White House unlikely to produce cybersecurity report — House Oversight lawmaker

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The Executive Office of the President should be required to produce an annual FISMA cybersecurity report, but it’s unlikely one will be released anytime soon, a House Oversight and Government Reform Committee lawmaker told FedScoop. 

The committee’s leadership sent EOP a letter last week requesting a copy of an annual report mandated by the Federal Information Security Management Act, after federal CIO Tony Scott argued before the panel earlier this year that the office was exempt. And while Rep. Mark Meadows, R-N.C., said he thinks the administration will reply to the committee by the letter’s Aug. 9 deadline, he doesn’t expect the response will include the report. 

“I don’t anticipate that we’ll get the report because it was apparent from the hearing that they have not engaged in believing that the statute applied to them,” Meadows said.

FISMA requires that agencies produce an annual audit on its information security. The Oversight Committee’s letter — signed by Republican chairman Rep. Jason Chaffetz of Utah and the committee’s senior Democrat Rep. Elijah E. Cummings of Maryland — argued that EOP has an obligation to submit the report. 

“It is especially troubling that EOP has yet to submit its complete FISMA report to the Committee, given the agency’s central role in overseeing other federal agencies’ FISMA compliance,” the letter said. “EOP should be setting an example for agencies in complying with federal information security requirements, not failing in its own compliance with the law.”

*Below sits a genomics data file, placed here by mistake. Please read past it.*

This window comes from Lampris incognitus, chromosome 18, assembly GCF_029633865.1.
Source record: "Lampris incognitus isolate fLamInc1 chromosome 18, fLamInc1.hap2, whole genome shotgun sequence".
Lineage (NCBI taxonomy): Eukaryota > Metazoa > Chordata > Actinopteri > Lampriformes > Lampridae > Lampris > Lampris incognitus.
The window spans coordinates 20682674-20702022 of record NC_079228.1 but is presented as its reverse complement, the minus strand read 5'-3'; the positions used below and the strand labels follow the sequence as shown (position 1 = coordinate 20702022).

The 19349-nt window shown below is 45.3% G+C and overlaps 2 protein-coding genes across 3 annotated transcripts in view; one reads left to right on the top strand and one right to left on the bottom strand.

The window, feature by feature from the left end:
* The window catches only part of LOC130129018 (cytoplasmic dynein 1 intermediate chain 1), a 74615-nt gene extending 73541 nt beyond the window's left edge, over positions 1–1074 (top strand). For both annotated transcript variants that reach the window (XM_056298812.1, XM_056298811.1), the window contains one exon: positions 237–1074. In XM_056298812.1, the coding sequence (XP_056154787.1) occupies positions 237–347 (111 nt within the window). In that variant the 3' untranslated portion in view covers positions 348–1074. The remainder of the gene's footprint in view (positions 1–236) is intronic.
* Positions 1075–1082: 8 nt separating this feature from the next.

Daniel Schuman, policy directer of grassroots civil engagement group Demand Progress, said it’s good practice for agencies to reply to requests for information. But, while the Oversight Committee has a constitutional right to inquire about the audit, EOP is not necessarily compelled to provide it, he said. 

“This doesn’t appear to be a subpoena for a person or for information but rather a request letter. So the Executive Office of the President is not legally required to respond, but as a general rule, and as a general principle, they should respond,” Schuman said.

Meadows said having the report would help lawmakers “address any particular deficiencies in a meaningful way” during the appropriations process.

“It’s making sure we have a measurable matrix, that would say we’re addressing this particular area, we’ve got work to do in the following three areas,” Meadows said.

He added, “I don’t see this as a divisive issue.”

Schuman noted the letter was signed by committee leaders from both parties and said that the committee could subpoena for the information if it doesn’t get what it wants.

“Although, if you get to that point, that’s really not a good sign,” Schuman said.

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Cybersecurity, Tech
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